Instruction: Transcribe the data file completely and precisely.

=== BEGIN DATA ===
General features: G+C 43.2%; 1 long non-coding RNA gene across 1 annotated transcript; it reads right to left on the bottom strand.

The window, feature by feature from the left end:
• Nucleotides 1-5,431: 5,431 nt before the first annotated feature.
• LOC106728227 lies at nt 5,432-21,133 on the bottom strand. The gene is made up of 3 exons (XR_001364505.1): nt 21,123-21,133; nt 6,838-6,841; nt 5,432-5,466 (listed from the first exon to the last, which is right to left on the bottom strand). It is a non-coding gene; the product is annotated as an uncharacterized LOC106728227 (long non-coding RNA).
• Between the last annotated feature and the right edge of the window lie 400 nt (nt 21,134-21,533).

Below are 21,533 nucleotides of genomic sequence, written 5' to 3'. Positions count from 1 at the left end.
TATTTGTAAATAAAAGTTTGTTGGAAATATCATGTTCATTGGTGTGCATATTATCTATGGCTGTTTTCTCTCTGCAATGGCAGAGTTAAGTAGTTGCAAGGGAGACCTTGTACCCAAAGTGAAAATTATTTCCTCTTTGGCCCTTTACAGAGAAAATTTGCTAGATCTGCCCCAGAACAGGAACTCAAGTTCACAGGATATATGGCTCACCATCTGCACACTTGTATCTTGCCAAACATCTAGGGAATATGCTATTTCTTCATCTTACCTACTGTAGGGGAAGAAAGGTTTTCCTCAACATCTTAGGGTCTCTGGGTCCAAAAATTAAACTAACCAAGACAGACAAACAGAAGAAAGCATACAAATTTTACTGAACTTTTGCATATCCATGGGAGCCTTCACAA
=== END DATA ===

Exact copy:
General features: G+C 43.2%; 1 long non-coding RNA gene across 1 annotated transcript; it reads right to left on the bottom strand.

The window, feature by feature from the left end:
• Nucleotides 1-5,431: 5,431 nt before the first annotated feature.
• LOC106728227 lies at nt 5,432-21,133 on the bottom strand. The gene is made up of 3 exons (XR_001364505.1): nt 21,123-21,133; nt 6,838-6,841; nt 5,432-5,466 (listed from the first exon to the last, which is right to left on the bottom strand). It is a non-coding gene; the product is annotated as an uncharacterized LOC106728227 (long non-coding RNA).
• Between the last annotated feature and the right edge of the window lie 400 nt (nt 21,134-21,533).

Below are 21,533 nucleotides of genomic sequence, written 5' to 3'. Positions count from 1 at the left end.
TATTTGTAAATAAAAGTTTGTTGGAAATATCATGTTCATTGGTGTGCATATTATCTATGGCTGTTTTCTCTCTGCAATGGCAGAGTTAAGTAGTTGCAAGGGAGACCTTGTACCCAAAGTGAAAATTATTTCCTCTTTGGCCCTTTACAGAGAAAATTTGCTAGATCTGCCCCAGAACAGGAACTCAAGTTCACAGGATATATGGCTCACCATCTGCACACTTGTATCTTGCCAAACATCTAGGGAATATGCTATTTCTTCATCTTACCTACTGTAGGGGAAGAAAGGTTTTCCTCAACATCTTAGGGTCTCTGGGTCCAAAAATTAAACTAACCAAGACAGACAAACAGAAGAAAGCATACAAATTTTACTGAACTTTTGCATATCCATGGGAGCCTTCACAA